Trials of the Rift
is a top-down, competitive couch co-op party game. Two teams of two local Players each control wizard apprentices completing a series of challenges to earn the rank of master. The team which completes every room of their dungeon first is the winner, but players must also contend with the Rift, a magical entity separating the two teams from each other.
requires four dual-stick game controllers to play. Move and aim using the thumbsticks and cast spells using the bumpers and triggers. (If you don't have four controllers, you can use the spacebar dev hotkey to skip through the menus to get to the main game.)
Senior Design is a three-term, nine-month sequence. Teams of four to seven Computer Science majors design, implement, test, and deliver a product to an external stakeholder. The main goal of the project is to learn to work as a company and go through all the steps of the development process, from idea to launch. One option is to partner with a team of Game Art and Production majors and create a game. In this model, the GMAP Team becomes the customer, with the CS Team serving mostly as contractors with limited control over the game's design or content. The GMAP schedule and project requirements are much stricter than the CS ones, so these multi-disciplinary teams nearly always defer to them.
The Rift will attack Players when it gets angry enough!
Bring your Opponents' flag back to your base!
The first team to defeat the Boss wins!
The Rift will attack Players when it gets angry enough!
The focal point and USP of our game was The Rift, a magical entity which physically separated the two teams of Players and caused adverse in-game effects for them, such as spawning Enemies, shooting deathbolts, or even totally clearing the board at its max volatility. This volatility level increases every time a Player interacts with The Rift, either by shooting Spells over, crossing it themselves, or just by completing the Trials themselves, all of which were designed to force such interactions.
From a long list of potential Trials, playtesting helped us narrow down to the four that were the most fun: the self-explanatory Capture the Flag; Crystal Hockey, where Players use their Spells to direct a puck into their Opponents' goal; Defeat Necromancers, where Players must pursue a fleeing Enemy, avoiding the traps it drops and other Enemies is spawns; and The Rift Boss, which is always played last and whose health is determined by team performance in each of the previous Trials.
To help Players complete these Objectives, they are armed with an assortment of Spells: a basic, unlimited but low-damage Magic Missile; an Ice Spell that freezes anything it hits and creates a wall in its path; a Sticky Ooze spell that slows and damages over time anything in its area of effect; and a Wind Parry, which knocks-back anything it hits, including directly reflecting the other Spells.
Other things to note about our game are the features that made it actually feel like a game, like dual-stick controller support, fully-interactable UI menus, and coolest of all, a parameters screen. Originally included as a dev tool for quickly adjusting the in-game values without having to make a new build each time, the GMAP Team eventually requested that we publicly expose it for use during playtests as well. This feature remains in the final game, so settings can be adjusted before every match for a unique and customized play experience.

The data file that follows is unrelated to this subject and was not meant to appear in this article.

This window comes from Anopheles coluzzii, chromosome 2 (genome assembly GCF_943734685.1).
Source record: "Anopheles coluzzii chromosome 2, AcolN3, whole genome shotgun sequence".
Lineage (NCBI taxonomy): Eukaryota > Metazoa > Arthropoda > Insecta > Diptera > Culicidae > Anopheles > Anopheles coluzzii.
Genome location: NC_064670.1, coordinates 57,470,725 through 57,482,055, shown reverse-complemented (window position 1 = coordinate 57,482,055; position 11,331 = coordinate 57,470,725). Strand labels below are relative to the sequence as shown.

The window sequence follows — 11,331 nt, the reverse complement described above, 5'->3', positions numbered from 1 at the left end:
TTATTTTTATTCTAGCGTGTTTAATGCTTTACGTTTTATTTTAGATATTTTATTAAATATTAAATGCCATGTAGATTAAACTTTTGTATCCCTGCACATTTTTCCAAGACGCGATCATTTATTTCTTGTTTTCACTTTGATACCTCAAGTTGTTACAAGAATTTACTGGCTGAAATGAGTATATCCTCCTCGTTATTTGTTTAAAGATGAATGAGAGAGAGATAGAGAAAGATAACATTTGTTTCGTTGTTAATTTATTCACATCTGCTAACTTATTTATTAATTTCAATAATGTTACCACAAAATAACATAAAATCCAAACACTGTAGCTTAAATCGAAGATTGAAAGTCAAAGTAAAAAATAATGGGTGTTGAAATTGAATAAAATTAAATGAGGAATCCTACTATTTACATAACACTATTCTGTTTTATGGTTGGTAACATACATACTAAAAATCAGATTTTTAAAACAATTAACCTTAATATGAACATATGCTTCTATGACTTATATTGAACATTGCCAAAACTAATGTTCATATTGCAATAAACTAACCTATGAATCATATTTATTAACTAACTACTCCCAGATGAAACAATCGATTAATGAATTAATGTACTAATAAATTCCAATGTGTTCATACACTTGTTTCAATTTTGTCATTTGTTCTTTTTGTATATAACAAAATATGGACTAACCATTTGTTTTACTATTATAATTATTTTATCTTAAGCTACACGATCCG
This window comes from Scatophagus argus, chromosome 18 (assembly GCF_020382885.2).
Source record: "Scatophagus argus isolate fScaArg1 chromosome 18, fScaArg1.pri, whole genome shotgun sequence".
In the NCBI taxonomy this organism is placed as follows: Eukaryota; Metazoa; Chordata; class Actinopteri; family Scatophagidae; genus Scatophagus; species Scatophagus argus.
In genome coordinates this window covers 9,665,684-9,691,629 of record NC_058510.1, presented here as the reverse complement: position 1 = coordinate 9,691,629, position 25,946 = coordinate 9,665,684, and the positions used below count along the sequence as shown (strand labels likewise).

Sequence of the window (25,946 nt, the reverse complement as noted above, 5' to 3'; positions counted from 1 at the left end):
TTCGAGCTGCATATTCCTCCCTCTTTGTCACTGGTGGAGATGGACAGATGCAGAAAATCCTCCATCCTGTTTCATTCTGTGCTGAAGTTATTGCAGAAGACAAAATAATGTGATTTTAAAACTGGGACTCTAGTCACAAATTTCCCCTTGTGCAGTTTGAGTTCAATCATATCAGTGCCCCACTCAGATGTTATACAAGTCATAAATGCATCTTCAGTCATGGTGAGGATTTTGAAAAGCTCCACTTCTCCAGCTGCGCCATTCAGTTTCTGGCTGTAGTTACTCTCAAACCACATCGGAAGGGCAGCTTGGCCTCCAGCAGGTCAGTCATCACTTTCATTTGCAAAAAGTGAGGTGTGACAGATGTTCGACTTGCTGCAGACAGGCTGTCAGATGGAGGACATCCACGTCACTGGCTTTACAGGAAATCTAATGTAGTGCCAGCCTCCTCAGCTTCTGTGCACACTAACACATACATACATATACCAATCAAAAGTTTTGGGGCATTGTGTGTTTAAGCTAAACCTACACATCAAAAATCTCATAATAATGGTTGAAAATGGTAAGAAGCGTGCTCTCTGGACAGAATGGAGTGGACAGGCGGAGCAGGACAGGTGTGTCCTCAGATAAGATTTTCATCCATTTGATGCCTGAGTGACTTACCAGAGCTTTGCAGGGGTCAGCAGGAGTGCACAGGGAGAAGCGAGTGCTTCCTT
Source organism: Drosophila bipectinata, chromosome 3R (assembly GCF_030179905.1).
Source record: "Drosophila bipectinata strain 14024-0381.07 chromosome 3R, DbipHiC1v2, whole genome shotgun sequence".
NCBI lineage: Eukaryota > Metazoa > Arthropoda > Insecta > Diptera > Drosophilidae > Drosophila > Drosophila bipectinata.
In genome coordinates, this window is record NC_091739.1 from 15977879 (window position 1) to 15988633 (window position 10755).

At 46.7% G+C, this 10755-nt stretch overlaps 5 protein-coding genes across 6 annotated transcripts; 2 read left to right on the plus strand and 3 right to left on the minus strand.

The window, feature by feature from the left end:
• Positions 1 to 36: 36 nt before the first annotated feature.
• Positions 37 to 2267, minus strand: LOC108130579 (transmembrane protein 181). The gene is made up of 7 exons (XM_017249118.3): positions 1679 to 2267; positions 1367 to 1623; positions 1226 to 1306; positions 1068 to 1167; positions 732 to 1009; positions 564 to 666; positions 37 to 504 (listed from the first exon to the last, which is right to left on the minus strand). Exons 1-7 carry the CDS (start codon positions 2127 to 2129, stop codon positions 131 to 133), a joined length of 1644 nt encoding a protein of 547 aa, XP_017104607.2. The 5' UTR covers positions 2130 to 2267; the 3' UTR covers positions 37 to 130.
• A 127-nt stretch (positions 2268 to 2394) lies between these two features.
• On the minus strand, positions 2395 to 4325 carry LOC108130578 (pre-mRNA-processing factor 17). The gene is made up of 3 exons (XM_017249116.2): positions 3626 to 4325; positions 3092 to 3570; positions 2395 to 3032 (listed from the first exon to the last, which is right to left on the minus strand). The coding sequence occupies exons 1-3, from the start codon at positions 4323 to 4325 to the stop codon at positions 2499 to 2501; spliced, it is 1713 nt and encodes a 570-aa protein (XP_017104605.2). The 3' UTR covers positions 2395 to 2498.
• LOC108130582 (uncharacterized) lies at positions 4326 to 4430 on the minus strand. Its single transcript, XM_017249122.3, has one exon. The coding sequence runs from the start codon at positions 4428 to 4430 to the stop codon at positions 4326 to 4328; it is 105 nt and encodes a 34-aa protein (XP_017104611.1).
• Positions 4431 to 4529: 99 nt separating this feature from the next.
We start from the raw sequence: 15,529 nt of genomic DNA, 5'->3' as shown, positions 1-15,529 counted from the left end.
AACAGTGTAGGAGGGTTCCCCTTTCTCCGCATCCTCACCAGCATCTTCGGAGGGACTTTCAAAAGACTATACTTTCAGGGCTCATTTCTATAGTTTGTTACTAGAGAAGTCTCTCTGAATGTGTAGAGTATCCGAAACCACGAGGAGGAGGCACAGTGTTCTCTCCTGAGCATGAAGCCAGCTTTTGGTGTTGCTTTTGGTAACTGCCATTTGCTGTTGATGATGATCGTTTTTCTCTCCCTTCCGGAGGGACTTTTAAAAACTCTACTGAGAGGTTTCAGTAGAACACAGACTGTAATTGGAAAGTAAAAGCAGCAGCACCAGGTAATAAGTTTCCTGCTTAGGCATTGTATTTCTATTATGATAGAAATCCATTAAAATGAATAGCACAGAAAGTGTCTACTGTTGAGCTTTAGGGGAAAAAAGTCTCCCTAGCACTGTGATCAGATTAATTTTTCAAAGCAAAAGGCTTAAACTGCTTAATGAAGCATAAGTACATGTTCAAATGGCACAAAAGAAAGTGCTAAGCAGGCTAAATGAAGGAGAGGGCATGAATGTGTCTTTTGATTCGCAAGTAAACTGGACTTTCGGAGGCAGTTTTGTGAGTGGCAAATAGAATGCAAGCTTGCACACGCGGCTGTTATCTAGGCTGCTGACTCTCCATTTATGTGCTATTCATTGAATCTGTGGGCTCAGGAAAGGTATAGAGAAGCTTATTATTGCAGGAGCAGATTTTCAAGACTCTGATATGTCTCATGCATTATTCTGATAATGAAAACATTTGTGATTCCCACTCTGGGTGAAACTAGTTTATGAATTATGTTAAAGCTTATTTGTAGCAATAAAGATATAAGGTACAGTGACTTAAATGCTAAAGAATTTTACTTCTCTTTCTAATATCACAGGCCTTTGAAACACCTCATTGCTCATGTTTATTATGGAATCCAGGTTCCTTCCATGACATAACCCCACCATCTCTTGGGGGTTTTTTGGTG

I had two main roles on the project team: System Design Lead and overall CS Team lead. As the System Design Lead, I was responsible for having a complete knowledge of the codebase and how all of the components interacted with each other. I drew all the UML diagrams, wrote the SDD, and performed a majority of the code reviews for the rest of the team. This was the job I knew I wanted from the very beginning, and I was extremely happy with it. As CS Team Lead, I drew up meeting schedules and kept the others on-task. We all worked very well together, so this was an easy job. However, I was also the main point of contact and negotiator with the GMAP Team, and there was always some sort of tension there that never got fully resolved. Even at the end of the project, we still viewed each other as the two separate groups rather than one large Development Team. However, I always made sure to conduct myself professionally, making sure to maintain my team's work ethic and reputation above all else.
It is for this reason that our advisor selected our team to compete in the CCI "Final Four", saying "Throughout the academic year, the Trials of the Rift team has done an exceptional job planning, managing, and executing their work. I have often remarked to my colleagues that 'this team is better than many of the professional teams I have worked with in the past'. We gave a half-hour presentation about our project, our technical accomplishments, our workflow, and the lessons we learned from the experience. We took third place in the competition.
So, what were the lessons learned from Senior Design? Besides the ones regarding workflows and negotiation mentioned as part of the project's development (basically, how to function as such a large team), I'd say that I discovered what I really want in a job: rather than the "contracted coder" role I played here, I want to be a game designer, so that I have more control over the mechanics, dynamics, and interactions, not just the implementation. I want to be more involved in the whole process, which will allow me to raise concerns and prevent problems early-on (like I did within my CS Team). I want a position where my consciousness of "big picture" things can be best appreciated and put to use, and my ideas can be taken and turned into something more.
Final Four Poster:
Final Four Presentation: